I decided to stay home and enjoy my last day before the onslaught of the semester.  I brought home some reading which I am doing to prepare for my opening class tomorrow. And I am doing it while dyeing two batches of wool that I need to continue hooking All in the Family.  I have made some good progress on this rug, but as I work down the first and second columns (the Red Family and the Red-Orange Family), I have run out of some of my colors.  So I am cooking up Pink Iris 134 (right in photo) and Ellendale Orange 126 (left in photo). Each jar contains one strip of wool, one of the eight values of the colors.

I thought the dyes in the jars looked so pretty, almost citric and wintry, that I had to snap a picture.  The colors are making me think of oranges and grapefruit growing on the trees here in Texas.

Starting All in the Family

This week, I have been planning my big abstract.  It looks like it will be about 100" by 50".  What I am planning is twelve columns of twelve colors, arranged according to their familial dye relationship.  Imagine the twelve columns to represent each of the twelve colors on the color wheel.  Each of the columns contains twelve dyes created by mixing together the twelve colors on the color wheel (I show the start of the first two columns in the picture).  In the first column I show my red dye, as it is mixed pure (first red color square hooked in the lefthand corner of the picture ), below this is a square that was created by mixing the red dye with orange-red (the hooked square right below the first).  Below this will be my red dye mixed with my orange dye.  Then my red dye mixed with my orange-yellow dye.  And so on around the color wheel.  The second column is my orange-red dye similarly mixed with all 12 colors on the wheel.  The rug column's will advance accordingly.

I am hooking the piece with a #9 (my new Bee-Townsend cutter head which I LOVE), the biggest cut I have ever used.  I am thankful that I bought a 9mm Hartman hook because I could not hook this rug without it.  Wow does it make the job easy.  It took me a while to figure out the spacing so that I didn't end up with squashed or bent loops.  I am hooking loops in every two holes like I do for any other cut, but when I advance to the next line, I am skipping five (!) linen strands.  I tried four, but some of the loops were bent.  Five seems to do the trick, but it feels like I am leaving a very wide ditch between rows.

I'll update as I hook this rug.  I am going to need encouragement.  It is big, and it is repetitive since it mainly consists of hooking straight lines.  I tried curved lines at first, but was soon pulling out my hair, and decided that for this rug, straight lines would work fine!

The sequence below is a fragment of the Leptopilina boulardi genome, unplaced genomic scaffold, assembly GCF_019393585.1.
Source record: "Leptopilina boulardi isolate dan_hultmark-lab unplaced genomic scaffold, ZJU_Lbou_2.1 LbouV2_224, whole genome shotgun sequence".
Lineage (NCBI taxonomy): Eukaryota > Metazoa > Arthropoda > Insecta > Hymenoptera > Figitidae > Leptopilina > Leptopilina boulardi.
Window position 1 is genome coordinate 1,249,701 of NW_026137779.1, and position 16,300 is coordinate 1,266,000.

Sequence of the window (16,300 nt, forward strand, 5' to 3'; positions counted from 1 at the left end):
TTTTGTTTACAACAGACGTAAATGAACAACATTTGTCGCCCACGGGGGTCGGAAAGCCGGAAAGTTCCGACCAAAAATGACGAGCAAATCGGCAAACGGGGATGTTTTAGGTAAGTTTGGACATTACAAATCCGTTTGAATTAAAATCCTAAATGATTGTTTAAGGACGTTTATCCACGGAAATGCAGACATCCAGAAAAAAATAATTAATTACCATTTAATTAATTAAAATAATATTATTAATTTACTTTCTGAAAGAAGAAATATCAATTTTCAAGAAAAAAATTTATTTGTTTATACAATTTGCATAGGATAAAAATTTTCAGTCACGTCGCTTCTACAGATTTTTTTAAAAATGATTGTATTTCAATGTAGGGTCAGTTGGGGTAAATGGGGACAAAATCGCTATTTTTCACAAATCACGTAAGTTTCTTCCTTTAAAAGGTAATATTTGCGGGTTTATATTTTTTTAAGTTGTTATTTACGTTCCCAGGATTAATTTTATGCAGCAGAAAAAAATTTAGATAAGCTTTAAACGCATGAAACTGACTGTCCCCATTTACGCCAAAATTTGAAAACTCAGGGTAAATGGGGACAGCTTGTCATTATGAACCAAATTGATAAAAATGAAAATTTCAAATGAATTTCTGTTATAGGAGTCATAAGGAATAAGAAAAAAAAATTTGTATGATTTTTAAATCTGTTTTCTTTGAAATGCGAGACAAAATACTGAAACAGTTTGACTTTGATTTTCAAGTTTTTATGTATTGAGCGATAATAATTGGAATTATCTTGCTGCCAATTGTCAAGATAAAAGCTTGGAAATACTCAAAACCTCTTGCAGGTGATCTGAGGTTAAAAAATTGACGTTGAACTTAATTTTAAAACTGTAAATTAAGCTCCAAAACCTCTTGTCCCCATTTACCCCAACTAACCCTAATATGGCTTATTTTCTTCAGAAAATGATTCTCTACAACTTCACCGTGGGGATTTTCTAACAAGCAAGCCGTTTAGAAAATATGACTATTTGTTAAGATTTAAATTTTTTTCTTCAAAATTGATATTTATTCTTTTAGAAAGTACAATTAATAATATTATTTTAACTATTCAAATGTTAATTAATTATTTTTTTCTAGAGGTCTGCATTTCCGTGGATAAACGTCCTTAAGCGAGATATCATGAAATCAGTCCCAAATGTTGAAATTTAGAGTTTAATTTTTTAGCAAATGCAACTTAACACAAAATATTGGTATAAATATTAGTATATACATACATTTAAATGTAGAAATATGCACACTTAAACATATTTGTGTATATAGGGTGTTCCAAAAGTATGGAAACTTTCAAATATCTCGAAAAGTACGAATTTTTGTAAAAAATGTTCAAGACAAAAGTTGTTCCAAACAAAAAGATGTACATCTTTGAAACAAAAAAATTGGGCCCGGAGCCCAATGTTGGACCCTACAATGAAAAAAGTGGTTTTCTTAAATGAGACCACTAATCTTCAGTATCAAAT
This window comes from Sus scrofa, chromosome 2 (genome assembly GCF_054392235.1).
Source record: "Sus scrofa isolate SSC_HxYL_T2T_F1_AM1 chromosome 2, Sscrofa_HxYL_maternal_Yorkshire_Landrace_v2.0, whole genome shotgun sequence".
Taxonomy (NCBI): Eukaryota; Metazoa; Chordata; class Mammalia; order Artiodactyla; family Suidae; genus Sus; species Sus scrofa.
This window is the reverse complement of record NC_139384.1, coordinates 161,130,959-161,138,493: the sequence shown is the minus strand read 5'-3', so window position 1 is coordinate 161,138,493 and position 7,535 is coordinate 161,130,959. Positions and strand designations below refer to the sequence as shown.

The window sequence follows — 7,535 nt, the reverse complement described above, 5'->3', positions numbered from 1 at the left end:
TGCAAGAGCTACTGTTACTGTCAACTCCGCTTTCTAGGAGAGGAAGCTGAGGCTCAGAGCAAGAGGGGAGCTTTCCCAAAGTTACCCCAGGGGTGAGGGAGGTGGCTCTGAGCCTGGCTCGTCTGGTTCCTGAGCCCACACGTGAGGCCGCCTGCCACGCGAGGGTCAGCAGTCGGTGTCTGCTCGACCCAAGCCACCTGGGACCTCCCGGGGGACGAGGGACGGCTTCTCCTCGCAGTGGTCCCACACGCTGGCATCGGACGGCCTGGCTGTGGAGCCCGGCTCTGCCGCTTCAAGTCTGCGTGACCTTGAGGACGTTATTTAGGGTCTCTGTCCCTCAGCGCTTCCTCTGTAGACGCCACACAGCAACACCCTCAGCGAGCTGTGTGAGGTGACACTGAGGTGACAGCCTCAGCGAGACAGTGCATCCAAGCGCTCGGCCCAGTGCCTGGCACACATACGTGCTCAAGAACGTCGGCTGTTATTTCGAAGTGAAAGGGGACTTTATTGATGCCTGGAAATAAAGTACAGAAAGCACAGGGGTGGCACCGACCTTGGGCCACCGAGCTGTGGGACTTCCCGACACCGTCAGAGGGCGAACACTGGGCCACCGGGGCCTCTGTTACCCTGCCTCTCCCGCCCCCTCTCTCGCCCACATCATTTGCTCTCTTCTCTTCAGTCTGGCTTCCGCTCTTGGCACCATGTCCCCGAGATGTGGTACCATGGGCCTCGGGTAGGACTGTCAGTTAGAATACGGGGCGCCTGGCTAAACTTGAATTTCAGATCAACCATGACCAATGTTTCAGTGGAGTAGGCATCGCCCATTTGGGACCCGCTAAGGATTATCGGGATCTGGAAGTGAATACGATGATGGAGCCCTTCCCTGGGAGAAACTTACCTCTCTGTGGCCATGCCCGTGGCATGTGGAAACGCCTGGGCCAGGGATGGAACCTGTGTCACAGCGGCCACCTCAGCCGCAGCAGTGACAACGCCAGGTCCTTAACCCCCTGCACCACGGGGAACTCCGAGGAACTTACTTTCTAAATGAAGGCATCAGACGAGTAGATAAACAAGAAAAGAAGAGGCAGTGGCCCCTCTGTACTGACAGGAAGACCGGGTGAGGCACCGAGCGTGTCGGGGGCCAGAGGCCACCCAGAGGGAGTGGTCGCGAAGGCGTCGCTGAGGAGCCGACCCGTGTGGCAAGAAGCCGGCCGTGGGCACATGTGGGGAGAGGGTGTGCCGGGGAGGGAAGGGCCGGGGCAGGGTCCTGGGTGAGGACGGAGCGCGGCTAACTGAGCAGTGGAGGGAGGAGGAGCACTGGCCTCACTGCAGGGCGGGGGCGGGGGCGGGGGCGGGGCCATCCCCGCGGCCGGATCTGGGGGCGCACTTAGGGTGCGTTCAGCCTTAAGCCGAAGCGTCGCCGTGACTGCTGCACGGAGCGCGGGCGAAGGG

Home for the holidays

We have had a busy and fun filled holiday.  My family (see photo on right) came down from Michigan and Wade's folks from Illinois.  So we had a GREAT Christmas.  We visited San Antonio, Fredricksburg, Galveston, and Brenham, and had Christmas in Houston at our home. 

From Wade, I received a 9-cut Townsend cutter head produced by Beeline, and I couldn't be happier.  It is exactly the same product as the Townsend line, except that it has a "B" etched on the under side of the cutter head.  So now, on to designing and hooking my big widecut abstract that I am calling "All in the Family".  It will consist of my 12 color families, and show every value of every color in each of the families.

Visiting Santa

We had a wonderful time over Thanksgiving.  We finally (sigh!) finished getting our house in order following the construction, following the flood.  We celebrated Saturday by going down to Galveston Island and visiting Santa on the Strand.  We also had a nice meal on the Pier, watched the Carvinal cruise ship sail away into the sunset, and walked around Post Office Street where the artwalk was happening. 

Now that my chair is back in place and I can find my rug hooking stuff, I have been rug hooking, but it is something secret yet.  A hint: it's not a rug.  Will post a picture when I am finished, which should be by the weekend.

The garage reorganization is planned for this weekend.

No rug hooking, but kitchen cabinets are done

So my house is still too much a construction zone for me to get out my hooking.  Today all three toilets were removed.  As I type this, the downstairs bath has had its toilet put back in, but the two in the upstairs bathrooms await more tile.

I have been tearing apart my kitchen cabinets - 24 doors and 12 drawers - removing the old hardware, sanding, repainting with oil-based paint which I hate to use but I had no choice since that is what they were originally painted with, and remounting.  It took me over a week to do this.  My recommendation if you are thinking about doing this in your home.  Keep your hinges.  Clean them or repaint them.  Don't try to replace them because if you do you will have a mess on your hands.  Guard the little screws with your life.  New hinges are junk and expensive - 2 per door - and they don't fit old doors because the depth of new door wood is thinner to keep cabinets cheaper.

I did find great new handles though - in bulk on ebay at a great price.

Celebrate with me - at least my cabinet doors are done, mainly because I did them myself (smile!) - the rest of the house is still in progress.